Public tantrums are especially tough because, well, they are so public. They make us feel like we are under a magnifying glass and everyone is staring at our flaws. What is more, many toddlers turn up the shrieking if we seem embarrassed or unsure how to respond.

Avoiding aisle-three meltdowns is a lot easier if you plan ahead. Keep your trips short, organised, and timed to when your child will not be tired or hungry. (Meandering aimlessly through a mall is sensory overload for a little Stone Age brain.) Also, make waits easier by bringing along little snacks or treats (like stickers, drawing materials, or 'tagalong' toys that your child gets only when you are out on errands). If, however, these best of intentions do not work out as planned, you can stop tantrums fast—the Happiest Toddler way.

Here is a great example of how one mother used connecting with respect using the Fast-Food Rule (FFR) and Toddler-ese to short-circuit her child’s tantrum:

Sandy brought Corey, 22 months, to the toy store while his sister, Chrissy, shopped for a present. It was their third stop that morning. Sandy sat Corey before a display of toy trains, keeping a close watch while she helped Chrissy.

When it was time to go, Corey refused. Sandy made a weak stab at using the FFR. 'I know you don’t want to go, sugar, but we’re late and I don’t have time for this right now.'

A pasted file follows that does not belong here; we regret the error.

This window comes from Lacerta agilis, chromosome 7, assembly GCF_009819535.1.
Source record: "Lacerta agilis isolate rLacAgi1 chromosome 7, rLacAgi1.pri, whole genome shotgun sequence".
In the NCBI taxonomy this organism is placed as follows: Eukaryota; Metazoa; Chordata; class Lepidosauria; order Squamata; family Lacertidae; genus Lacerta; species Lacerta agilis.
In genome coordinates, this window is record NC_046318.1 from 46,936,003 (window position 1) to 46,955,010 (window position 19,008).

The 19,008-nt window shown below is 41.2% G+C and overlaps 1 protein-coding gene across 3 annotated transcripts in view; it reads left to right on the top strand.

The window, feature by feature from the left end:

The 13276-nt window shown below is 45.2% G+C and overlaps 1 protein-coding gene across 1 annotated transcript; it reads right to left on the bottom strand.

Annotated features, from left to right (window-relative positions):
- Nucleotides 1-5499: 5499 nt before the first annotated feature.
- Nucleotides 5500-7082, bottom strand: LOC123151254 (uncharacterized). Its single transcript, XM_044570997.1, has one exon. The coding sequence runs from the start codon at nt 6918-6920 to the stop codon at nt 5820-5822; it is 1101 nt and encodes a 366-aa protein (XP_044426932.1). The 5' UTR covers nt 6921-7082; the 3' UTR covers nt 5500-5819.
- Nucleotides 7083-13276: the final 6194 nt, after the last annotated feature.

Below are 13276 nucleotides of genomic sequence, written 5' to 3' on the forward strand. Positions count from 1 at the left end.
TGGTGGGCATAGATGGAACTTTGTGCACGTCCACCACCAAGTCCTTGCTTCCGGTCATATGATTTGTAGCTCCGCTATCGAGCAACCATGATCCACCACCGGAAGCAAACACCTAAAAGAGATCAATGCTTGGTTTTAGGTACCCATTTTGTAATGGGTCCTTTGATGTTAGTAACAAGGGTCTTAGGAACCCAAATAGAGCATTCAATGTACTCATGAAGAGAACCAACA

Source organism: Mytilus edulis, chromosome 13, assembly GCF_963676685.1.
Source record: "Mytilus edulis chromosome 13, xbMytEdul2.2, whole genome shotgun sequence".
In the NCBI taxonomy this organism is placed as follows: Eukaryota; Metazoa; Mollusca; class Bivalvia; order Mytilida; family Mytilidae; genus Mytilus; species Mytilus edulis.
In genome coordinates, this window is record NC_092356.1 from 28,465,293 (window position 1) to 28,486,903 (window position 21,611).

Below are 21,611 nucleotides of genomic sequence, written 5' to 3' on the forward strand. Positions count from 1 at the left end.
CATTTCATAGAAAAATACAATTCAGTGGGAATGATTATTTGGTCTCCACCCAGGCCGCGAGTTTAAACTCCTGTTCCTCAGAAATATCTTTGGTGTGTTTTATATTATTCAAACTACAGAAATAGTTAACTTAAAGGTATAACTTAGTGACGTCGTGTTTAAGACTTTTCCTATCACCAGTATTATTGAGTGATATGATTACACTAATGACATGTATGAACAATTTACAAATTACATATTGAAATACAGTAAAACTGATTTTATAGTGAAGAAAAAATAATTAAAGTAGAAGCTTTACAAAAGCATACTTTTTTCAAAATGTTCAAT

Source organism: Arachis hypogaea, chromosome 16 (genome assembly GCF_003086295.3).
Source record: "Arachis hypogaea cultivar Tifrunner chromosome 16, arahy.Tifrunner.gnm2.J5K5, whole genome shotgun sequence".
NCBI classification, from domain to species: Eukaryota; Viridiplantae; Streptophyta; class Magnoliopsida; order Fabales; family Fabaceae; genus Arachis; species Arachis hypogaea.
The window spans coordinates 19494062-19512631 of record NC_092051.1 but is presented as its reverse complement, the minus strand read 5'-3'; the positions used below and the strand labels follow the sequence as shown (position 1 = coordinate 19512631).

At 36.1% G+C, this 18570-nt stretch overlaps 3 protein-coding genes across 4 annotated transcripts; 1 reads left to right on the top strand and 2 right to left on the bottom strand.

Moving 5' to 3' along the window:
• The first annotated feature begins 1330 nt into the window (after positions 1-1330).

Then Sandy went to pick Corey up and he erupted in tears. The clerk frowned, Chrissy moaned, and Sandy checked her watch. Corey should have had lunch and a nap an hour earlier.

Ignoring the stares of the other shoppers, Sandy realised she needed to do a better job of connecting with respect. Kneeling next to him, she exclaimed, 'You say, "No! No, no, nooooo!" You say, "No go home! No! Corey likes trains!" Corey says, "No go home!"' 

Corey’s crying weakened a bit and he stopped flailing, so Sandy continued. She stomped her foot, shook her head, and waved her arms to echo some of her son’s intensity. 'You say, "No! No, no, no! Nooooo!" You say, "NO go home! Corey not ready!"' Magically, Corey stopped crying. 

Then Sandy dropped her voice to a whisper. 'Hey! Psssst! Hey! Let’s play train. We’ll be the train…choo! Choo-choo! Let’s choo-choo all the way to the car.'

Chrissy was so embarrassed that she pretended she did not know her chug-a-chugging mother and brother, but Corey was thrilled to make train noises and held on to his mum’s hips all the way out the door. 

While public tantrums are awkward affairs, with some planning and practice you can keep the public meltdowns to a minimum…and the private ones, too!

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Disclaimer: The information on our site is NOT medical advice for any specific person or condition. It is only meant as general information. If you have any medical questions and concerns about your child or yourself, please contact your health provider. Breastmilk is the best source of nutrition for babies. It is important that, in preparation for and during breastfeeding, mothers eat a healthy, balanced diet. Combined breast- and bottle-feeding in the first weeks of life may reduce the supply of a mother's breastmilk and reversing the decision not to breastfeed is difficult. If you do decide to use infant formula, you should follow instructions carefully.